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# (x^2+1)/(x^4+4)

Determine this intergral by expanding it first

Did a professor Really give you this integral?
It is a ridiculously hard one to be used for practice.  And expanding it 1st is not the easiest method.  Doing it all together you can combine some terms as you go and instead of 20 steps per term plus some to combine at the end - you can do it in a little over 20 steps total.

### 2 Answers by Expert Tutors

Robert A. | Certified Teacher and Engineer - Tutoring Physics, Maths, and SciencesCertified Teacher and Engineer - Tutorin...
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To expand you would expand it into a polynomial - if multiplication you would multiply by the distribution method (sometimes Wrongly called the foil method) - for division like here you would separate the terms of the numerator dividing each by a common denominator.

∫  (x2+1)   =  ∫    x2      +  ∫     1
(x4+4)           (x4+4)          (x4+4)

So now you can find the integral of each term
factor the denominators into linear irreducible quadratic terms
(note: you could do this 1st before separating terms but you said expand 1st)

(x4+4) = (x2 - 2x + 2)(x2 + 2x +2)

Integrate Term by Term
- for the 1st (x2) term   use partial fractions

x2 / (x2 - 2x + 2)(x2 + 2x +2)

= x / 4(x2 - 2x + 2) - x / 4(x2 + 2x +2)

I did 20 more steps for each term  plus some to put the terms together to get to

1/16  [  ln(x2-2x+2)  -  ln(x2+2x+20)  -  6tan-1(1-x)  +  6tan-1(x+1)  ] + C

Sorry but it would take all day to type it into this foolish window that WyzAnt has with such poor character handling for math equations.

It was easier to take the step by step from Wolfram Alpha
What is below is a copy and paste from Wolfram Alpha
They don't expand the terms first - but show the end result.

Take the integral:
integral (x^2+1)/(x^4+4) dx

For the integrand (x^2+1)/(x^4+4),
factor the denominator into linear and irreducible quadratic terms:
= integral (x^2+1)/((x^2-2 x+2) (x^2+2 x+2)) dx

For the integrand (x^2+1)/((x^2-2 x+2) (x^2+2 x+2)),
use partial fractions:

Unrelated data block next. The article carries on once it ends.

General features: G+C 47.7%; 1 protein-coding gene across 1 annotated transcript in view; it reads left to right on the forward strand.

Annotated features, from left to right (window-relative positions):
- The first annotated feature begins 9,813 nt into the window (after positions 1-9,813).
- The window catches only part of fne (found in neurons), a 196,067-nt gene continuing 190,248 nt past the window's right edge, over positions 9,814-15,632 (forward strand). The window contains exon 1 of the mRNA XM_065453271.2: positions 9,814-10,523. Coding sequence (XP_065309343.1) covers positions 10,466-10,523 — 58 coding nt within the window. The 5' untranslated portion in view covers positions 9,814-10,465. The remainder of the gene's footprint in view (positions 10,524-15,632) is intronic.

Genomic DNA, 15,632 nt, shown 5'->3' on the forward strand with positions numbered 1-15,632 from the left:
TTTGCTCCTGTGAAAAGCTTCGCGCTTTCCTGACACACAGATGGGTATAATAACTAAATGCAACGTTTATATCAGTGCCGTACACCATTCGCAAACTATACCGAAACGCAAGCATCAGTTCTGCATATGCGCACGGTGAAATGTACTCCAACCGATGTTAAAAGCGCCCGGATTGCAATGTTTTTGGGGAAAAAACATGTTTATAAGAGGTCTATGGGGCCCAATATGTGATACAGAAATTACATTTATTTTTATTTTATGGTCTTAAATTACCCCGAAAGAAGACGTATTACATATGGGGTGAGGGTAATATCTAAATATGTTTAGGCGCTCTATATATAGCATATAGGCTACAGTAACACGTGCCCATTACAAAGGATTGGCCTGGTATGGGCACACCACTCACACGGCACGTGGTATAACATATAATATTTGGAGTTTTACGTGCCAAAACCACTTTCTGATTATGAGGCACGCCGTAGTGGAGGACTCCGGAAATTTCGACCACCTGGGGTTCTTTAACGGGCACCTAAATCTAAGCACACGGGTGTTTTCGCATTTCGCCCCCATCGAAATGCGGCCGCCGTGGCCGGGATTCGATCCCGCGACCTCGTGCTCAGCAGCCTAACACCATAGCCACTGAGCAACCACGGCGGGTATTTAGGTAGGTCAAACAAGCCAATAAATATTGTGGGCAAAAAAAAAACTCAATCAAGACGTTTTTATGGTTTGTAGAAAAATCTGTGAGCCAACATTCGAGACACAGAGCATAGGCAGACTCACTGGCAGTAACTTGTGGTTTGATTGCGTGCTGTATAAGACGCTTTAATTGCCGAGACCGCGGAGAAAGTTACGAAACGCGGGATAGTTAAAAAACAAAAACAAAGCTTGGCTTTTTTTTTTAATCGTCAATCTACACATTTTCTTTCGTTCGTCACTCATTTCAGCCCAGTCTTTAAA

= integral ((2-x)/(8 (x^2+2 x+2))
+ (x+2)/(8 (x^2-2 x+2))) dx

Integrate the sum term by term and factor out constants:
= 1/8 integral (2-x)/(x^2+2 x+2) dx
+ 1/8 integral (x+2)/(x^2-2 x+2) dx

Rewrite the integrand (2-x)/(x^2+2 x+2)
as 3/(x^2+2 x+2) - (2 x+2)/(2 (x^2+2 x+2)):
= 1/8 integral (3/(x^2+2 x+2) - (2 x+2)/(2 (x^2+2 x+2))) dx
+ 1/8 integral (x+2)/(x^2-2 x+2) dx

Integrate the sum term by term and factor out constants:
= - 1/16 integral (2 x+2)/(x^2+2 x+2) dx
+ 3/8 integral 1/(x^2+2 x+2) dx
+ 1/8 integral (x+2)/(x^2-2 x+2) dx

For the integrand (2 x+2)/(x^2+2 x+2),
substitute u = x^2+2 x+2 and du = (2 x+2) dx:
= - 1/16 integral 1/u du + 3/8 integral 1/(x^2+2 x+2) dx
+ 1/8 integral (x+2)/(x^2-2 x+2) dx

The integral of 1/u is log(u):
= - (log(u))/16 + 3/8 integral 1/(x^2+2 x+2) dx
+1/8 integral (x+2)/(x^2-2 x+2) dx

For the integrand 1/(x^2+2 x+2), *** See Footnote
complete the square:
= - (log(u))/16 + 3/8 integral 1/((x+1)^2+1) dx
+ 1/8 integral (x+2)/(x^2-2 x+2) dx

For the integrand 1/((x+1)^2+1),
substitute s = x+1 and ds = dx:
= - (log(u))/16 + 3/8 integral 1/(s^2+1) ds
+ 1/8 integral (x+2)/(x^2-2 x+2) dx

The integral of 1/(s^2+1) is tan^(-1)(s):
= 3/8 tan^(-1)(s) - (log(u))/16
+ 1/8 integral (x+2)/(x^2-2 x+2) dx

Rewrite the integrand (x+2)/(x^2-2 x+2)
as (2 x-2)/(2 (x^2-2 x+2)) + 3/(x^2-2 x+2):
= 3/8 tan^(-1)(s) - (log(u))/16
+ 1/8 integral ((2 x-2)/(2 (x^2-2 x+2))
+ 3/(x^2-2 x+2)) dx

Integrate the sum term by term and factor out constants:
= 3/8 tan^(-1)(s) - (log(u))/16